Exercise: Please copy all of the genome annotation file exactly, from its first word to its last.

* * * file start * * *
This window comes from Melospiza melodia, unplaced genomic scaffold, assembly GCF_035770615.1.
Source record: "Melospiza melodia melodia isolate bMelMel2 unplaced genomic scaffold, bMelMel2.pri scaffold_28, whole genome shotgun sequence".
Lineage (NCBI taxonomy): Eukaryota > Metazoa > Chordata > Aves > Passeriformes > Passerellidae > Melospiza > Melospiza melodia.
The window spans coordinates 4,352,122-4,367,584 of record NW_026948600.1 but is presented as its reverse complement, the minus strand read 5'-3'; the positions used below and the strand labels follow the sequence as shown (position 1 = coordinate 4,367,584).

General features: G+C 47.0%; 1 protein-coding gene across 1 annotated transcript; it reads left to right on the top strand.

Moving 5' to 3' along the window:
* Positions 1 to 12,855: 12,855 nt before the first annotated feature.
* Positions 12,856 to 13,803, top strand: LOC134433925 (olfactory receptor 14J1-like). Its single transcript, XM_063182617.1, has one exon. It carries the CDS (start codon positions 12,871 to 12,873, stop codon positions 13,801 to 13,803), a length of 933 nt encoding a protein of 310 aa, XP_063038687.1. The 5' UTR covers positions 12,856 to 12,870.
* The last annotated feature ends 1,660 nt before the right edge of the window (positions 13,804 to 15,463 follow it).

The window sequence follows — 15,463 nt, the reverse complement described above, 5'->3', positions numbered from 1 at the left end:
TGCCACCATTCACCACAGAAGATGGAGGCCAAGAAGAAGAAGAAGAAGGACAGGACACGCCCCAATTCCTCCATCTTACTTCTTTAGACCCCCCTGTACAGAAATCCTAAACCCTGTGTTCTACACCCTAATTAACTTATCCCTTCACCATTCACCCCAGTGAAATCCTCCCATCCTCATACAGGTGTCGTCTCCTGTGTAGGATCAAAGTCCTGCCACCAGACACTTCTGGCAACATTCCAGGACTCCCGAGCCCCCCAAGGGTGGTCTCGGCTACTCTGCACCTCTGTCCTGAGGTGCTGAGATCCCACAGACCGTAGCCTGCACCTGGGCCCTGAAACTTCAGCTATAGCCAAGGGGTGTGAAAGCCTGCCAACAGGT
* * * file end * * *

This window comes from Melospiza melodia, unplaced genomic scaffold, assembly GCF_035770615.1.
Source record: "Melospiza melodia melodia isolate bMelMel2 unplaced genomic scaffold, bMelMel2.pri scaffold_28, whole genome shotgun sequence".
Lineage (NCBI taxonomy): Eukaryota > Metazoa > Chordata > Aves > Passeriformes > Passerellidae > Melospiza > Melospiza melodia.
The window spans coordinates 4,352,122-4,367,584 of record NW_026948600.1 but is presented as its reverse complement, the minus strand read 5'-3'; the positions used below and the strand labels follow the sequence as shown (position 1 = coordinate 4,367,584).

General features: G+C 47.0%; 1 protein-coding gene across 1 annotated transcript; it reads left to right on the top strand.

Moving 5' to 3' along the window:
* Positions 1 to 12,855: 12,855 nt before the first annotated feature.
* Positions 12,856 to 13,803, top strand: LOC134433925 (olfactory receptor 14J1-like). Its single transcript, XM_063182617.1, has one exon. It carries the CDS (start codon positions 12,871 to 12,873, stop codon positions 13,801 to 13,803), a length of 933 nt encoding a protein of 310 aa, XP_063038687.1. The 5' UTR covers positions 12,856 to 12,870.
* The last annotated feature ends 1,660 nt before the right edge of the window (positions 13,804 to 15,463 follow it).

The window sequence follows — 15,463 nt, the reverse complement described above, 5'->3', positions numbered from 1 at the left end:
TGCCACCATTCACCACAGAAGATGGAGGCCAAGAAGAAGAAGAAGAAGGACAGGACACGCCCCAATTCCTCCATCTTACTTCTTTAGACCCCCCTGTACAGAAATCCTAAACCCTGTGTTCTACACCCTAATTAACTTATCCCTTCACCATTCACCCCAGTGAAATCCTCCCATCCTCATACAGGTGTCGTCTCCTGTGTAGGATCAAAGTCCTGCCACCAGACACTTCTGGCAACATTCCAGGACTCCCGAGCCCCCCAAGGGTGGTCTCGGCTACTCTGCACCTCTGTCCTGAGGTGCTGAGATCCCACAGACCGTAGCCTGCACCTGGGCCCTGAAACTTCAGCTATAGCCAAGGGGTGTGAAAGCCTGCCAACAGGT